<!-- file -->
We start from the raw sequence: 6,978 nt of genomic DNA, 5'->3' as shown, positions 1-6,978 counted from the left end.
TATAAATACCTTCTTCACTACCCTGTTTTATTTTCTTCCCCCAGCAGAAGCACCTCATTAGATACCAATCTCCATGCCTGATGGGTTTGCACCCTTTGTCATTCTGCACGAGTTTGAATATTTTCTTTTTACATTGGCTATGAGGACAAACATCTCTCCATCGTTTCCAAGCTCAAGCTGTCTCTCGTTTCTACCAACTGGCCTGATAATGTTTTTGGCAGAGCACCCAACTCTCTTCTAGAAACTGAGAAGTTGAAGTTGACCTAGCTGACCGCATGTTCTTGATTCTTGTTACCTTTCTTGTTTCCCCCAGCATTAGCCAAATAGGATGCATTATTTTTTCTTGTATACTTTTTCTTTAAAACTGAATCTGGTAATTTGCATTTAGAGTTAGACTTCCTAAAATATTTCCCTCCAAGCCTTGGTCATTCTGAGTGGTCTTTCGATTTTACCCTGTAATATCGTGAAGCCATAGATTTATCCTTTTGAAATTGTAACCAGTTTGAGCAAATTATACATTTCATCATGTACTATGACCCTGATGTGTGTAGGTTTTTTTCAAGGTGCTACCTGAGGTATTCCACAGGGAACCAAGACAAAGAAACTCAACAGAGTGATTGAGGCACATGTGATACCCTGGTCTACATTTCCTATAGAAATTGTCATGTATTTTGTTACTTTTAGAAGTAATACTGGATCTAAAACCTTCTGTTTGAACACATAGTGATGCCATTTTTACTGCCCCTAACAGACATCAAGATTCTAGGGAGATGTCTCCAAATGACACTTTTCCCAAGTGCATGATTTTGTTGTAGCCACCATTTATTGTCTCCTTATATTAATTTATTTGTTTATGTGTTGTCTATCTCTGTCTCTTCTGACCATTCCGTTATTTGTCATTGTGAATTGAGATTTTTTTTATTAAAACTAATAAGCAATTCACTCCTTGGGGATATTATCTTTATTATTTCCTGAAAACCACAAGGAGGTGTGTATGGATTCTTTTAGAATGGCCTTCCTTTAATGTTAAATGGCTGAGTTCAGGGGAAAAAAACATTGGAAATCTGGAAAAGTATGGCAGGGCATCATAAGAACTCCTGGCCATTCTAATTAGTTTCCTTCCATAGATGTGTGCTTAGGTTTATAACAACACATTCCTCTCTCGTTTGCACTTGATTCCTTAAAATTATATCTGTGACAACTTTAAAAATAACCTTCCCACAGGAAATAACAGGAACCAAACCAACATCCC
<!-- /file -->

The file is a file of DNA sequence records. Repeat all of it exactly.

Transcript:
We start from the raw sequence: 6,978 nt of genomic DNA, 5'->3' as shown, positions 1-6,978 counted from the left end.
TATAAATACCTTCTTCACTACCCTGTTTTATTTTCTTCCCCCAGCAGAAGCACCTCATTAGATACCAATCTCCATGCCTGATGGGTTTGCACCCTTTGTCATTCTGCACGAGTTTGAATATTTTCTTTTTACATTGGCTATGAGGACAAACATCTCTCCATCGTTTCCAAGCTCAAGCTGTCTCTCGTTTCTACCAACTGGCCTGATAATGTTTTTGGCAGAGCACCCAACTCTCTTCTAGAAACTGAGAAGTTGAAGTTGACCTAGCTGACCGCATGTTCTTGATTCTTGTTACCTTTCTTGTTTCCCCCAGCATTAGCCAAATAGGATGCATTATTTTTTCTTGTATACTTTTTCTTTAAAACTGAATCTGGTAATTTGCATTTAGAGTTAGACTTCCTAAAATATTTCCCTCCAAGCCTTGGTCATTCTGAGTGGTCTTTCGATTTTACCCTGTAATATCGTGAAGCCATAGATTTATCCTTTTGAAATTGTAACCAGTTTGAGCAAATTATACATTTCATCATGTACTATGACCCTGATGTGTGTAGGTTTTTTTCAAGGTGCTACCTGAGGTATTCCACAGGGAACCAAGACAAAGAAACTCAACAGAGTGATTGAGGCACATGTGATACCCTGGTCTACATTTCCTATAGAAATTGTCATGTATTTTGTTACTTTTAGAAGTAATACTGGATCTAAAACCTTCTGTTTGAACACATAGTGATGCCATTTTTACTGCCCCTAACAGACATCAAGATTCTAGGGAGATGTCTCCAAATGACACTTTTCCCAAGTGCATGATTTTGTTGTAGCCACCATTTATTGTCTCCTTATATTAATTTATTTGTTTATGTGTTGTCTATCTCTGTCTCTTCTGACCATTCCGTTATTTGTCATTGTGAATTGAGATTTTTTTTATTAAAACTAATAAGCAATTCACTCCTTGGGGATATTATCTTTATTATTTCCTGAAAACCACAAGGAGGTGTGTATGGATTCTTTTAGAATGGCCTTCCTTTAATGTTAAATGGCTGAGTTCAGGGGAAAAAAACATTGGAAATCTGGAAAAGTATGGCAGGGCATCATAAGAACTCCTGGCCATTCTAATTAGTTTCCTTCCATAGATGTGTGCTTAGGTTTATAACAACACATTCCTCTCTCGTTTGCACTTGATTCCTTAAAATTATATCTGTGACAACTTTAAAAATAACCTTCCCACAGGAAATAACAGGAACCAAACCAACATCCC